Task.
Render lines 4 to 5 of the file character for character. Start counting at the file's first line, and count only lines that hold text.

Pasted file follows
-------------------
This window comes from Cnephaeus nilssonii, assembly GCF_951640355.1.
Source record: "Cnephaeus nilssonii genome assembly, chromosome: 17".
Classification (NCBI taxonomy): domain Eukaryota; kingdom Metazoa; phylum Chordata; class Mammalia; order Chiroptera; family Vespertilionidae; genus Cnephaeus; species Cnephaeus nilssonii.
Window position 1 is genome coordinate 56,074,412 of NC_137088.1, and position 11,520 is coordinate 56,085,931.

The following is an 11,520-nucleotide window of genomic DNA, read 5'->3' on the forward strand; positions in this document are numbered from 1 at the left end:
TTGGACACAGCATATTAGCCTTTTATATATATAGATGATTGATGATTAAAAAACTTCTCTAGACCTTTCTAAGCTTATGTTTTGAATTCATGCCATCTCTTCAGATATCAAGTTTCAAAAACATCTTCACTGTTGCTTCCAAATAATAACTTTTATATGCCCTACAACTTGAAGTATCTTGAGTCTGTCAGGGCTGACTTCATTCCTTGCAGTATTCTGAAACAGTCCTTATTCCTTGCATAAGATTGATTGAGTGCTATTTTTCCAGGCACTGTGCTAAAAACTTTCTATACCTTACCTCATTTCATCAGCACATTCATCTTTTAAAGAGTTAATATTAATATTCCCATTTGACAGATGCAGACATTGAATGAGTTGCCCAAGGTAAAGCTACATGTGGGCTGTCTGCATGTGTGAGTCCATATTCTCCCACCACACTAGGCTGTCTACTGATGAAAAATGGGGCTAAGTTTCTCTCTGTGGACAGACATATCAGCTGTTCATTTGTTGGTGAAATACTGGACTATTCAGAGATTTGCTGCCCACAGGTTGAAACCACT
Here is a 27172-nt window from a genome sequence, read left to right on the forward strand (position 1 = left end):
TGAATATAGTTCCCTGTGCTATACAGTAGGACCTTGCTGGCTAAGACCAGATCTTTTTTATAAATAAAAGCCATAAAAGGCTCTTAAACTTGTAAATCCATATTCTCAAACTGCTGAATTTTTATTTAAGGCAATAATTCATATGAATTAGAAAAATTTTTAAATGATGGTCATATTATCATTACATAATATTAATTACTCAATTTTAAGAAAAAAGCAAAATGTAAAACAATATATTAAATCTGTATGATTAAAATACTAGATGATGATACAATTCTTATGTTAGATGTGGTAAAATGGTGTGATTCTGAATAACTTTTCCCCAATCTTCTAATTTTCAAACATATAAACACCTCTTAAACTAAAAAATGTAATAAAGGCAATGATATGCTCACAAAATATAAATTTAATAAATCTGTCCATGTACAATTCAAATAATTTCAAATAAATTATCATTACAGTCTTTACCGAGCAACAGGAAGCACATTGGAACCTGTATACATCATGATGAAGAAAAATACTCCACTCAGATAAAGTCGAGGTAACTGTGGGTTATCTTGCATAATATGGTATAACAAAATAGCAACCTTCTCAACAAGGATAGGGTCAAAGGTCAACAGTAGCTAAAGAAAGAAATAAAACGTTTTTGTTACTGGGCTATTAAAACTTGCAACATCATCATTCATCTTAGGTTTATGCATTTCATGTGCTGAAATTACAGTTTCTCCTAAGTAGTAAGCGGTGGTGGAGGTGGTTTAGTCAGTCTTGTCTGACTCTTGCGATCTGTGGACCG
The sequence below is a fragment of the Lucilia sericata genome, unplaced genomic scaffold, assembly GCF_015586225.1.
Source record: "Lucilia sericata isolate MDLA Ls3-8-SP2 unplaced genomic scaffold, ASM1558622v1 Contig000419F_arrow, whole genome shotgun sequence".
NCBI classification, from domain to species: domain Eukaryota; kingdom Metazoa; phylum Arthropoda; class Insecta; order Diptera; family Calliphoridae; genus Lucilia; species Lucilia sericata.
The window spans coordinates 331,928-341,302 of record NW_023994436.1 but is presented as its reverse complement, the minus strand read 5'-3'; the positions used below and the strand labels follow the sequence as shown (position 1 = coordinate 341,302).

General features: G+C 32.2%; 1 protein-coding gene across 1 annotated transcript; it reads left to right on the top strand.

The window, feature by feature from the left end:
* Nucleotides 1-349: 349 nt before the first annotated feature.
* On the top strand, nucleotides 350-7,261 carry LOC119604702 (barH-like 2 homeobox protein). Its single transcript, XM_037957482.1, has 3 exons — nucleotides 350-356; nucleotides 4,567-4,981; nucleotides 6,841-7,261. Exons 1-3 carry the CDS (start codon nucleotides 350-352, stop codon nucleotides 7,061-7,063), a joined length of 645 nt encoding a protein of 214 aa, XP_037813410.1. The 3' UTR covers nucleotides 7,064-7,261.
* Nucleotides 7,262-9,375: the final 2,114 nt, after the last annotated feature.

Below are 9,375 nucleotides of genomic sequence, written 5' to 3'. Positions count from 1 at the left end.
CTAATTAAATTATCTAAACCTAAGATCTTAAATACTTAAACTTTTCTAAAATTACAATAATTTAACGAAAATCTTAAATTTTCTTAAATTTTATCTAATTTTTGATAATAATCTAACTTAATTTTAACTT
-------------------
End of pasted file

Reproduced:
Window position 1 is genome coordinate 56,074,412 of NC_137088.1, and position 11,520 is coordinate 56,085,931.

The following is an 11,520-nucleotide window of genomic DNA, read 5'->3' on the forward strand; positions in this document are numbered from 1 at the left end: